The Titanium Haiku is a 1 x CR123 powered flashlight. The Light Engine is a "three speed" Buck/Boost converter driving a Cree XR-E LED (Q5WG bin). The three drive levels are approximately 25, 125 & 650 mA to the LED with typical out the front flux (lumens) of 4, 30 & 135 respectively.
The anatomy of the Haiku:
The McClickie battery pak used on the Haiku:
The Haiku drives the LED on high at sufficient power to generate heat of significance. I did a test using a FLIR camera:
I covered the light as well as a copper penny with masking tape of a known emmisivity. The Fluke temperature probe measures 27.4 degrees C, ambient. In the FLIR image below, you can see that the ambient sampling (covered penny) measures 28.2 C.
The flashlight measures 57.4 C at the hottest surface point. The light was left unattended for sufficient time to reach maximum operating temperature, under the conditions shown.
The McR-17XR reflector selected for the Haiku has an exit diameter small enough, relative to the opening in the head, to allow most of the light out of the front end. The window seal O-ring and then the window retaining O-ring and inside diameter of the head are such to allow the direct spill of light from the LED access to the outside and not be restricted or reflected off by virtue of contact. In the image below, you can see how the O-rings and lip of the head all step out in diameter and away from the exit angle of the reflector itself.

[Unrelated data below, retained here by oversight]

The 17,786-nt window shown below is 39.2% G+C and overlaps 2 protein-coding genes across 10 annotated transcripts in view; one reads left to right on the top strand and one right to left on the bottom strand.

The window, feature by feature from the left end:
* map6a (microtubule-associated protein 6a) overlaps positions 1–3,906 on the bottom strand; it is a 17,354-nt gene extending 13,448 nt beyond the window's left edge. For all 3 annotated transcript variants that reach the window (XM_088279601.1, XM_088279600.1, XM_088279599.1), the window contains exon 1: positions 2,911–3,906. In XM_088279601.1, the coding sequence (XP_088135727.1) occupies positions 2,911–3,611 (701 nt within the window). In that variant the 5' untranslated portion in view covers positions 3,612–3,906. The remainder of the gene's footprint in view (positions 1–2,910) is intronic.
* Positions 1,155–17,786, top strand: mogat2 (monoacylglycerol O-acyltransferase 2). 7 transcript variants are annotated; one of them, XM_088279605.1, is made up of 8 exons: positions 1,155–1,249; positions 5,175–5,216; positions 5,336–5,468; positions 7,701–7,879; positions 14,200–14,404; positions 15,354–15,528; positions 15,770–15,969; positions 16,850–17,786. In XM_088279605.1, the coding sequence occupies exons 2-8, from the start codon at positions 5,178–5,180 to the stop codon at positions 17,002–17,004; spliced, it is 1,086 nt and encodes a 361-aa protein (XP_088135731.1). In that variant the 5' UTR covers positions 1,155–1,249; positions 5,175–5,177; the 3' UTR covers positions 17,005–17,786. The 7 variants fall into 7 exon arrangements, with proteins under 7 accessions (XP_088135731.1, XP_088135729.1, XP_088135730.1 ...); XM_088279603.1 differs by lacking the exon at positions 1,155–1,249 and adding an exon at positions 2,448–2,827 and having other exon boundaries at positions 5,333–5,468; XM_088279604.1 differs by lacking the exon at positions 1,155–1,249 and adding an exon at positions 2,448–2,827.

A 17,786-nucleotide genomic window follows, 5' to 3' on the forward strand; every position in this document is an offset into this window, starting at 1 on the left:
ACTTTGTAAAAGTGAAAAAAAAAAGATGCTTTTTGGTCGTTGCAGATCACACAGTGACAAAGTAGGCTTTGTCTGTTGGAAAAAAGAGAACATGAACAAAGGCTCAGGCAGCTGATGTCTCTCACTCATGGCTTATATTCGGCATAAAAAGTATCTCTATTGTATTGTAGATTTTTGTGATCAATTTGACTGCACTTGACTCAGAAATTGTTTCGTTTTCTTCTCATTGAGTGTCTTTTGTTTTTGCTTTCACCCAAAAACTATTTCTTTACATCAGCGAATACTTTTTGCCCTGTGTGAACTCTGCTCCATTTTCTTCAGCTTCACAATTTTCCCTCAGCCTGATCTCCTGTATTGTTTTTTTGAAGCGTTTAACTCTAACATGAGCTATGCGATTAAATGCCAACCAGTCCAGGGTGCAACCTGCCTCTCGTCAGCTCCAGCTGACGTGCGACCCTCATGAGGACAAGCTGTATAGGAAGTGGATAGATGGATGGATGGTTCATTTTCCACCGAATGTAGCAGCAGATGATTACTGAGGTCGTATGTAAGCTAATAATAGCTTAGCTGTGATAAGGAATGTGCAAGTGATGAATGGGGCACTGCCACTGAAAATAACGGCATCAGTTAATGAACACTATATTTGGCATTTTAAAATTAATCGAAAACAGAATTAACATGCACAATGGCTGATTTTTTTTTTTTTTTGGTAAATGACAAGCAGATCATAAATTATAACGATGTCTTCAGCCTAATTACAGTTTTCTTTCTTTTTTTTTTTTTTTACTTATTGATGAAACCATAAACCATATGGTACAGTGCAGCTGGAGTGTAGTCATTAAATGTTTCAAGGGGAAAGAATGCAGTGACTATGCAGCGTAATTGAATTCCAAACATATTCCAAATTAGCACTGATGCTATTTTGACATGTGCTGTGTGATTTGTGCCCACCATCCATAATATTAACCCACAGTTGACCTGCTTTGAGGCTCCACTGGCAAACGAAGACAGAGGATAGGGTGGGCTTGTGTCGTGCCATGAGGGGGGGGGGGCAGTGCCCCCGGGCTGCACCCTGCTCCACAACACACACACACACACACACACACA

One sample was used to gage run times. A fresh SureFire CR123 cell was used for power. On the high level, the data below was collected in my integrating sphere:
On the medium level, the data below was collected:
On low level, the following data was collected:
For a beam comparison, I took photos of a Ti PD-S and the Haiku. Below, is a comparison matrix of all levels shot at the same manual setting on the camera. There was a moon above but the clouds diminished the ambient light for the most part to inconsequential. You can see the cloudy sky in each image and it attests to the same exposure in all images:
Below is a beam comparison of high output between the two lights:
Bead blasted version: